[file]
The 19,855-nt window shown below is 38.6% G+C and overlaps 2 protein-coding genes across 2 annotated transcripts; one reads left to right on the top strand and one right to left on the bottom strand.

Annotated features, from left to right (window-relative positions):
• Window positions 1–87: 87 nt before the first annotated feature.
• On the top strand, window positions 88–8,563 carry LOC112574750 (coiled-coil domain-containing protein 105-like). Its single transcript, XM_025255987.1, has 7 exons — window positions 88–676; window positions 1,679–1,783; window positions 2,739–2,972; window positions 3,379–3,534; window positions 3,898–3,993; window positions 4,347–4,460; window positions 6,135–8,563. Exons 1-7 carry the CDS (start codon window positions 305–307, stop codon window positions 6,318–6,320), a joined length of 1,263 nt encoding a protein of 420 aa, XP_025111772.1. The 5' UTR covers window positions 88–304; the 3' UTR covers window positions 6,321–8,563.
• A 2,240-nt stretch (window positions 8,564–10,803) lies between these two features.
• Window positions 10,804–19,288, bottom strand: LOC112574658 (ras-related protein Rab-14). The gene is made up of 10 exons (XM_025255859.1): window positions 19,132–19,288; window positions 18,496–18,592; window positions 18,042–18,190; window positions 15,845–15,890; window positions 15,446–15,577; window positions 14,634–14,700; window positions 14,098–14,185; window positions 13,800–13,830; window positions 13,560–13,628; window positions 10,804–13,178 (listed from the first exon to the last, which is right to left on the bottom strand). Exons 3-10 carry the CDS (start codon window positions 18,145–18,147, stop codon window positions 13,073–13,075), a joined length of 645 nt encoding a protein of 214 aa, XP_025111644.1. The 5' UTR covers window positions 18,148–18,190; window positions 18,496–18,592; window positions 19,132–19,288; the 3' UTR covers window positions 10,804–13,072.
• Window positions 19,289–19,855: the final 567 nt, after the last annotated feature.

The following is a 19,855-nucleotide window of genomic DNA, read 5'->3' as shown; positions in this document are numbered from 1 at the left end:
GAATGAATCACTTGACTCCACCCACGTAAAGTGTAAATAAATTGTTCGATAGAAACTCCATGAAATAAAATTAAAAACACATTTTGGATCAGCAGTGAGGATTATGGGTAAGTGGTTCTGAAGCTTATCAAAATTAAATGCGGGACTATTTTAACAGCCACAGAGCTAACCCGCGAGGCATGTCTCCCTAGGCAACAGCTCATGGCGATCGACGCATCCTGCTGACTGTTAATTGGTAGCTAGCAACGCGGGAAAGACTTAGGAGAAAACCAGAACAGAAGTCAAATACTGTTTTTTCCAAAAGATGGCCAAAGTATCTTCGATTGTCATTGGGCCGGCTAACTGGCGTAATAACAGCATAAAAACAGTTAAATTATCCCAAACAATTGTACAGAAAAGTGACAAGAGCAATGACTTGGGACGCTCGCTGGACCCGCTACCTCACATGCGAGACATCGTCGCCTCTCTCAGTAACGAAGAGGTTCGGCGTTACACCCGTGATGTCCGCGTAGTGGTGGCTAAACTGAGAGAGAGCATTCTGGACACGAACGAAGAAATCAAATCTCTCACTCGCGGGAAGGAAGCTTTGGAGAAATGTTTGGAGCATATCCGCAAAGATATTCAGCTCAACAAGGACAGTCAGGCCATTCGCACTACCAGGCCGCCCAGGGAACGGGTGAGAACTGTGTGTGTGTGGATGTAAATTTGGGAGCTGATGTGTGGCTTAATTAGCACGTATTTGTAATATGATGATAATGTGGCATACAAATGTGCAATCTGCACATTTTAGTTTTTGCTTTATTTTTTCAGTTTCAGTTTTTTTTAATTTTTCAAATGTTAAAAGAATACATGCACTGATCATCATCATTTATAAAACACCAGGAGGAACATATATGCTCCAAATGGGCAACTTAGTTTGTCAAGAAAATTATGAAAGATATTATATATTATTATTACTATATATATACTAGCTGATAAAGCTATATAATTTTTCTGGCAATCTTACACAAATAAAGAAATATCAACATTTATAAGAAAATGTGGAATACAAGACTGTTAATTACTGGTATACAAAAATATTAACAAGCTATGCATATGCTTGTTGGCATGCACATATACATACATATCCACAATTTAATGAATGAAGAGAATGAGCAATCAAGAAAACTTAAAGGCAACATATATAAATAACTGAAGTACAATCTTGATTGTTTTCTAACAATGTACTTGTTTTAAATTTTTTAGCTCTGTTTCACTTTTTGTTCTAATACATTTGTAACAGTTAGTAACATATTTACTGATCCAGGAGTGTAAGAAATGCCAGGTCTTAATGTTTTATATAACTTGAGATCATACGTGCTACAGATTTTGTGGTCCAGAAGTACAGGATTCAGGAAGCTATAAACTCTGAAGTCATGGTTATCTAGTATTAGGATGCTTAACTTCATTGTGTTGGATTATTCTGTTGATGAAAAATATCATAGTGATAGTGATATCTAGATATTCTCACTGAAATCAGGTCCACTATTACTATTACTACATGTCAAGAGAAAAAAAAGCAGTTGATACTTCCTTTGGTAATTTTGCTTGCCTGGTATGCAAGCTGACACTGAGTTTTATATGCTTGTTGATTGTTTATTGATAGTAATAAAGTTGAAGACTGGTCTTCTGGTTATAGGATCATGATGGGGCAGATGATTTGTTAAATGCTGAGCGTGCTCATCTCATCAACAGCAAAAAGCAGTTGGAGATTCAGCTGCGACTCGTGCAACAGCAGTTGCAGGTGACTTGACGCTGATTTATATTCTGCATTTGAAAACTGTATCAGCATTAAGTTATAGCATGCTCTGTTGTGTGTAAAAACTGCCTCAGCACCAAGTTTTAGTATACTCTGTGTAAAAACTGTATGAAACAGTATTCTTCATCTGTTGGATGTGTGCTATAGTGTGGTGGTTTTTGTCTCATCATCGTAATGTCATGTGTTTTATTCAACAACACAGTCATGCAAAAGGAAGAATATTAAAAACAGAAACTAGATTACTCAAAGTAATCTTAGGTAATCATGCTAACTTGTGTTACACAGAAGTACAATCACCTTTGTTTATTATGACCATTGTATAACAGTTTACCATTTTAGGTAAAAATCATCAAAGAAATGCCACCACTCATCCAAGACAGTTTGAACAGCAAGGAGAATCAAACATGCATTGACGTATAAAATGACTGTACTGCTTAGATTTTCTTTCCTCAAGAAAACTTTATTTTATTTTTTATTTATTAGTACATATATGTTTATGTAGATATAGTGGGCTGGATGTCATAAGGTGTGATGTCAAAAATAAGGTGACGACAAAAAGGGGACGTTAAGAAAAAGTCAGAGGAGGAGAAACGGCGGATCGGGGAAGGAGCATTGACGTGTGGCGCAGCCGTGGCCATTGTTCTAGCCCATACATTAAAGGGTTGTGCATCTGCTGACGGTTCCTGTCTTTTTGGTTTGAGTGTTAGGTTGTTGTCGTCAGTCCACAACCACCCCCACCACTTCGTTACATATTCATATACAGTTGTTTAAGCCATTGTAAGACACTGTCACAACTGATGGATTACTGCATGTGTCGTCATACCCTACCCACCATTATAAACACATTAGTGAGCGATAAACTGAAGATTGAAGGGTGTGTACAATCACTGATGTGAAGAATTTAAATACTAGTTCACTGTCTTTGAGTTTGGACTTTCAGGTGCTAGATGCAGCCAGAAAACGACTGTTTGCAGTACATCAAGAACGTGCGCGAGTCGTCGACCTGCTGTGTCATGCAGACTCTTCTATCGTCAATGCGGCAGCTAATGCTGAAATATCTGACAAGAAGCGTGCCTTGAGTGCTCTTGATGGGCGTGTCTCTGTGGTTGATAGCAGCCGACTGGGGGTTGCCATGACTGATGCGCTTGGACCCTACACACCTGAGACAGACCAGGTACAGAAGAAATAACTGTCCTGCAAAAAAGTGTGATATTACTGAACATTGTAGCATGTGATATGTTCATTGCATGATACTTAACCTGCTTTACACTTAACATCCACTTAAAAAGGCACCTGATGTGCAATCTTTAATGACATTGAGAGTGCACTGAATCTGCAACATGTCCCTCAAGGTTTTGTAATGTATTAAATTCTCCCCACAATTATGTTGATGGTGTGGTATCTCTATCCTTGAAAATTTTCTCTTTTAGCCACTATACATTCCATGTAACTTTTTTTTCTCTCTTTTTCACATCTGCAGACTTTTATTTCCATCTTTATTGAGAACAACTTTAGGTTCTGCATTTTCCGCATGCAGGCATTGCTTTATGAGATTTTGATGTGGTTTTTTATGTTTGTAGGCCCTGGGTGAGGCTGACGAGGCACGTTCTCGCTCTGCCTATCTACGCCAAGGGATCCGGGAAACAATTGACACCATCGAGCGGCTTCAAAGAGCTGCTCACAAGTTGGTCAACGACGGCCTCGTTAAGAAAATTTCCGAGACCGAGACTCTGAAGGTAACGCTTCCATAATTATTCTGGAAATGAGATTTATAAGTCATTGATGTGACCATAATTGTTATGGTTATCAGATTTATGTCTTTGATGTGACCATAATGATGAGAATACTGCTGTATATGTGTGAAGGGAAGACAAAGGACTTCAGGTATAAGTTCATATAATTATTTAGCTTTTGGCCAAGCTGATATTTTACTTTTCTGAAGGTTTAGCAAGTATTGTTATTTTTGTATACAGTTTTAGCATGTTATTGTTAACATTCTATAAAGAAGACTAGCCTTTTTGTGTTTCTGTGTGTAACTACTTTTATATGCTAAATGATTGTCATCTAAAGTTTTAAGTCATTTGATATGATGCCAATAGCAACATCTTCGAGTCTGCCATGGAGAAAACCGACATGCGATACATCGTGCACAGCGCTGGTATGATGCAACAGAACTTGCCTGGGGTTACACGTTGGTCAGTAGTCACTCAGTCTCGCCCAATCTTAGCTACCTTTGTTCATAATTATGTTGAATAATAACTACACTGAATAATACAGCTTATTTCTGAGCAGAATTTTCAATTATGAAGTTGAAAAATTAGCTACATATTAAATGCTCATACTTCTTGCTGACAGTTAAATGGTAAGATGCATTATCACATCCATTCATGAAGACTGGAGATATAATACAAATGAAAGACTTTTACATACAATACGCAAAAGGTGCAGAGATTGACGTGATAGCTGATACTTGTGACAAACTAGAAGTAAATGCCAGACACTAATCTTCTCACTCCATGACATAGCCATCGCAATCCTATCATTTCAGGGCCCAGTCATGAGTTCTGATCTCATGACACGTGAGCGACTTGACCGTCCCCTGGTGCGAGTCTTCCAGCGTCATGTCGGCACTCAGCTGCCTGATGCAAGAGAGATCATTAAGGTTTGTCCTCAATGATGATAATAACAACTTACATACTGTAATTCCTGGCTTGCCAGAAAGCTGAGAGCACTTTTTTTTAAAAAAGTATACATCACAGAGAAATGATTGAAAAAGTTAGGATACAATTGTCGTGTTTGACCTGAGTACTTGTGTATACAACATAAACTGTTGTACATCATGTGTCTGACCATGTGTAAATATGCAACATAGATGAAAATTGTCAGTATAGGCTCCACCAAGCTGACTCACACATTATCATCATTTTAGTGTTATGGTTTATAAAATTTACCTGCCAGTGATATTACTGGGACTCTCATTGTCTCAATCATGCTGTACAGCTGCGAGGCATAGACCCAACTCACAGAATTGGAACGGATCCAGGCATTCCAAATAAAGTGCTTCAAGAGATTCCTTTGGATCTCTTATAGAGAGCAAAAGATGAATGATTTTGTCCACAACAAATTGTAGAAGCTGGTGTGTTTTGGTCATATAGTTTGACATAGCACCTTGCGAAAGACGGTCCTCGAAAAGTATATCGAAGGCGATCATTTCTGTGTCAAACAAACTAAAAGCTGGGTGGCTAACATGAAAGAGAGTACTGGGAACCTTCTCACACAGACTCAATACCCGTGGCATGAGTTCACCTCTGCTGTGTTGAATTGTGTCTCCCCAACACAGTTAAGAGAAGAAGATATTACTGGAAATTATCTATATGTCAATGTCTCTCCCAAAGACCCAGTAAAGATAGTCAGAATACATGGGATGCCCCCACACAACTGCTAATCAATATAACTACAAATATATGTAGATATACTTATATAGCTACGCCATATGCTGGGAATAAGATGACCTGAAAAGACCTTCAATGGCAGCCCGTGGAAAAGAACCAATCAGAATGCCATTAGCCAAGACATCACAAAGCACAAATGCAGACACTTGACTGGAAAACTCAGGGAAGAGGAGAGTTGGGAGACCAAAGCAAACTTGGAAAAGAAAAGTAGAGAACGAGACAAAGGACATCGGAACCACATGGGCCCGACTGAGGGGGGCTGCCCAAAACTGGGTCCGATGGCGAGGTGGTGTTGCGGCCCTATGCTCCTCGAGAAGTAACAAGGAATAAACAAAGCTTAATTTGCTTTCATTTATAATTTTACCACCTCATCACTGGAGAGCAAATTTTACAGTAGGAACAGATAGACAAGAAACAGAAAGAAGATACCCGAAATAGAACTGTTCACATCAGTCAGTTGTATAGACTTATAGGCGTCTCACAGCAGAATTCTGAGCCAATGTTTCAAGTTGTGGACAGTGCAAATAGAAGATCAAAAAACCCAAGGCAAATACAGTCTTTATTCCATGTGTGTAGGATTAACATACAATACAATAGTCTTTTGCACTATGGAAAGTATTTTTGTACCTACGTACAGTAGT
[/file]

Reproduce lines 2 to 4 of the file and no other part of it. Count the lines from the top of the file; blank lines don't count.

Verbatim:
Annotated features, from left to right (window-relative positions):
• Window positions 1–87: 87 nt before the first annotated feature.
• On the top strand, window positions 88–8,563 carry LOC112574750 (coiled-coil domain-containing protein 105-like). Its single transcript, XM_025255987.1, has 7 exons — window positions 88–676; window positions 1,679–1,783; window positions 2,739–2,972; window positions 3,379–3,534; window positions 3,898–3,993; window positions 4,347–4,460; window positions 6,135–8,563. Exons 1-7 carry the CDS (start codon window positions 305–307, stop codon window positions 6,318–6,320), a joined length of 1,263 nt encoding a protein of 420 aa, XP_025111772.1. The 5' UTR covers window positions 88–304; the 3' UTR covers window positions 6,321–8,563.